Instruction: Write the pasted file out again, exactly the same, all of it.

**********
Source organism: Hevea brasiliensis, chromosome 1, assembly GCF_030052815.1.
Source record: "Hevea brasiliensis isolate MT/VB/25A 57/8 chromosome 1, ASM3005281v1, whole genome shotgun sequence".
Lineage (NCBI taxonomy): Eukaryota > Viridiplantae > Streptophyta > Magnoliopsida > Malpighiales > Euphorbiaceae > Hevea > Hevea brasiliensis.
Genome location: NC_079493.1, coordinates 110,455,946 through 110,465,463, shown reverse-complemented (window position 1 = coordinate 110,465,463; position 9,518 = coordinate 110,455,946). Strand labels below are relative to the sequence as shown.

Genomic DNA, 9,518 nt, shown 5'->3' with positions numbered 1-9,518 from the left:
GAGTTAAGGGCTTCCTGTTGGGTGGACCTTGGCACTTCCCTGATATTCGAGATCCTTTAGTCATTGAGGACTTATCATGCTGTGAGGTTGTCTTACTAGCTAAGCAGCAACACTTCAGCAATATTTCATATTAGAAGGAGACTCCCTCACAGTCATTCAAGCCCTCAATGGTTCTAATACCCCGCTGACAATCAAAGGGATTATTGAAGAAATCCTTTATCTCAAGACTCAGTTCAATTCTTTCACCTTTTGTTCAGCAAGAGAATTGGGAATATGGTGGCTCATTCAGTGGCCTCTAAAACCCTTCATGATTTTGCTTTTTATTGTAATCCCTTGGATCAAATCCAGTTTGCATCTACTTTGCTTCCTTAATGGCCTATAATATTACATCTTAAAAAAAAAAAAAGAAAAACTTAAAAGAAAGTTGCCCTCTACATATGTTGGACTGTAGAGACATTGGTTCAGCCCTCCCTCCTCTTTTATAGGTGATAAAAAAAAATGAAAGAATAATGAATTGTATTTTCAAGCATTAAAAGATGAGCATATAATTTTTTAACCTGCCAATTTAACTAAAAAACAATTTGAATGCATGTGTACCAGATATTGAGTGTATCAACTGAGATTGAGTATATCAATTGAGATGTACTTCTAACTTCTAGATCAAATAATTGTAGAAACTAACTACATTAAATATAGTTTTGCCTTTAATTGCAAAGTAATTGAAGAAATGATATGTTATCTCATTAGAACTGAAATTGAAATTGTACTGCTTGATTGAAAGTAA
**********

Source organism: Hevea brasiliensis, chromosome 1, assembly GCF_030052815.1.
Source record: "Hevea brasiliensis isolate MT/VB/25A 57/8 chromosome 1, ASM3005281v1, whole genome shotgun sequence".
Lineage (NCBI taxonomy): Eukaryota > Viridiplantae > Streptophyta > Magnoliopsida > Malpighiales > Euphorbiaceae > Hevea > Hevea brasiliensis.
Genome location: NC_079493.1, coordinates 110,455,946 through 110,465,463, shown reverse-complemented (window position 1 = coordinate 110,465,463; position 9,518 = coordinate 110,455,946). Strand labels below are relative to the sequence as shown.

Genomic DNA, 9,518 nt, shown 5'->3' with positions numbered 1-9,518 from the left:
GAGTTAAGGGCTTCCTGTTGGGTGGACCTTGGCACTTCCCTGATATTCGAGATCCTTTAGTCATTGAGGACTTATCATGCTGTGAGGTTGTCTTACTAGCTAAGCAGCAACACTTCAGCAATATTTCATATTAGAAGGAGACTCCCTCACAGTCATTCAAGCCCTCAATGGTTCTAATACCCCGCTGACAATCAAAGGGATTATTGAAGAAATCCTTTATCTCAAGACTCAGTTCAATTCTTTCACCTTTTGTTCAGCAAGAGAATTGGGAATATGGTGGCTCATTCAGTGGCCTCTAAAACCCTTCATGATTTTGCTTTTTATTGTAATCCCTTGGATCAAATCCAGTTTGCATCTACTTTGCTTCCTTAATGGCCTATAATATTACATCTTAAAAAAAAAAAAAGAAAAACTTAAAAGAAAGTTGCCCTCTACATATGTTGGACTGTAGAGACATTGGTTCAGCCCTCCCTCCTCTTTTATAGGTGATAAAAAAAAATGAAAGAATAATGAATTGTATTTTCAAGCATTAAAAGATGAGCATATAATTTTTTAACCTGCCAATTTAACTAAAAAACAATTTGAATGCATGTGTACCAGATATTGAGTGTATCAACTGAGATTGAGTATATCAATTGAGATGTACTTCTAACTTCTAGATCAAATAATTGTAGAAACTAACTACATTAAATATAGTTTTGCCTTTAATTGCAAAGTAATTGAAGAAATGATATGTTATCTCATTAGAACTGAAATTGAAATTGTACTGCTTGATTGAAAGTAA